Nine Financial Terms You Need to Know

When you’re asking for capital to start or expand your business, it’s important to know the key financial terms the financiers use and what these terms actually mean. I’ve included a brief summary of these financial terms to help you in your efforts:

Financial Statements: Used as a reference for Profit & Loss Statement (which shows revenues and expenses and your income or loss) and the Balance Sheet (which reflects your assets, liabilities, and owner’s equity). Additional financial reports such as Cash Flow, Break Even Analysis, Sources and Uses of Working Capital, and Financial Ratios Analysis are also often included.

Debt or Equity Capital: Describes what kind of capital you are seeking. Debt is usually in the form of a loan, promissory note, mortgage or other legal instrument. Equity is an ownership position in the business.

Rate of Return (Yield): The primary purpose of investing your money or getting other people’s money is to earn a return on capital. This number indicates what profit or interest investors or lenders receive for investing. Prior to approaching any source for funds, you should know what kind of yields they are seeking.

Cash Flow: This is the life blood of a company. Cash flow is the generation of funds available to pay expenses and returns to investors or lenders. Cash flow reflects the timing and amount of inflow and outflow of funds.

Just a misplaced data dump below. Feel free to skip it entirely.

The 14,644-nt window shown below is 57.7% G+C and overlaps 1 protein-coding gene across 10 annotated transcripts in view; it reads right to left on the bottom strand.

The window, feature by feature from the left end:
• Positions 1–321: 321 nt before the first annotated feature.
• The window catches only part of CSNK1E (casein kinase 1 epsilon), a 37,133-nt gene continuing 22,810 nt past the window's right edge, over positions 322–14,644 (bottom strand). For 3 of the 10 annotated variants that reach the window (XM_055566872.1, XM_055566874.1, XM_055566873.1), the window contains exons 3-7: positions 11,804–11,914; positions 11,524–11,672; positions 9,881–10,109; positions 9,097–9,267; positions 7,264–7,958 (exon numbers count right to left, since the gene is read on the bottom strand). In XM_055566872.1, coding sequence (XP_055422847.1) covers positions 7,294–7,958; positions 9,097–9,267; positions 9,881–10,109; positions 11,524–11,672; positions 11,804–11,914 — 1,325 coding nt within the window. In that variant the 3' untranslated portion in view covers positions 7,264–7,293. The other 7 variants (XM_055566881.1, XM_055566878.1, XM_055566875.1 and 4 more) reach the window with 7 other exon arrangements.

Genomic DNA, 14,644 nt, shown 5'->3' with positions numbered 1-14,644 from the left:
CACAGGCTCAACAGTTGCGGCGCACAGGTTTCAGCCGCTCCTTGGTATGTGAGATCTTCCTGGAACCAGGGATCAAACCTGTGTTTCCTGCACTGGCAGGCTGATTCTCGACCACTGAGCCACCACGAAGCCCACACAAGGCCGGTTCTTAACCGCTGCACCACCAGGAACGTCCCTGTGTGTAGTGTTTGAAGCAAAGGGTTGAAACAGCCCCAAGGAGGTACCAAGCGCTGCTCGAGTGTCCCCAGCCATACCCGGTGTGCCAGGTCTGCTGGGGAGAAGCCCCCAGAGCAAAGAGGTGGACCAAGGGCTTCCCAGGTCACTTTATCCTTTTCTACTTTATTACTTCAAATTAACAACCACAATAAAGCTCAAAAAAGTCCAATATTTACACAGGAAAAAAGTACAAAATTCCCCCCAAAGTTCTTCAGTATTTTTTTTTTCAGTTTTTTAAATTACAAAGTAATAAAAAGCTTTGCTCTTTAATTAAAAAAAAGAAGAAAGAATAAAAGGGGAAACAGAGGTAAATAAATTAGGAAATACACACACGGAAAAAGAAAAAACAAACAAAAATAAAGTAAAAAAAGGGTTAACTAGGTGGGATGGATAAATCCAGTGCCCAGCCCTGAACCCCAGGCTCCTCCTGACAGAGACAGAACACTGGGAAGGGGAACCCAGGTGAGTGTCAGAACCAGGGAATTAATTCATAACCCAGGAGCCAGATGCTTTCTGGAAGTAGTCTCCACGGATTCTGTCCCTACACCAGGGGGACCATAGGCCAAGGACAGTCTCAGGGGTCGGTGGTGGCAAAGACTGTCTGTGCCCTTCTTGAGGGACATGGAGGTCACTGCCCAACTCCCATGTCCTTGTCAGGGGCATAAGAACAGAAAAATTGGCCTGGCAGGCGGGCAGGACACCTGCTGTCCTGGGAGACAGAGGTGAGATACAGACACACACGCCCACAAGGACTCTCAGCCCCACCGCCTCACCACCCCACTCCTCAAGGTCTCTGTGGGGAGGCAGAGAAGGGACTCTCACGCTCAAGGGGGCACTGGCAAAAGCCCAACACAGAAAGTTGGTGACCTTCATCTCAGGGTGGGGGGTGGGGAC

Working Capital: Usually, this figure represents total assets that will be converted to cash within a year minus liabilities that must be paid within a year.

Collateral: This is property accepted as a secondary source of repayment of a loan or other obligation.

Break Even Analysis: A method of assessing a company’s profit potential downside risk. Expenses should be separated into variable costs (i.e. labor, materials, commissions) and fixed costs (i.e. rent, utilities, salaries, insurance, etc.). With these costs and estimated revenues per unit, you can determine how much product/service must be sold to cover costs. At this volume, your company incurs neither a profit nor loss. The break even analysis is an important tool to illustrate the effects of product price changes, cost increases or a reduction in demand on the company’s profitability.

Margin: The difference between revenues received and expenses incurred and commonly expressed as a percentage or dollar amount. Gross margin is the difference between total sales revenue and total costs of goods sold. Net margin is the difference between total sales revenue and all costs associated with producing goods, including administration, taxes, and other overhead expenses.

Leverage: The ability to borrow a larger amount of money than a company has invested in property or assets.

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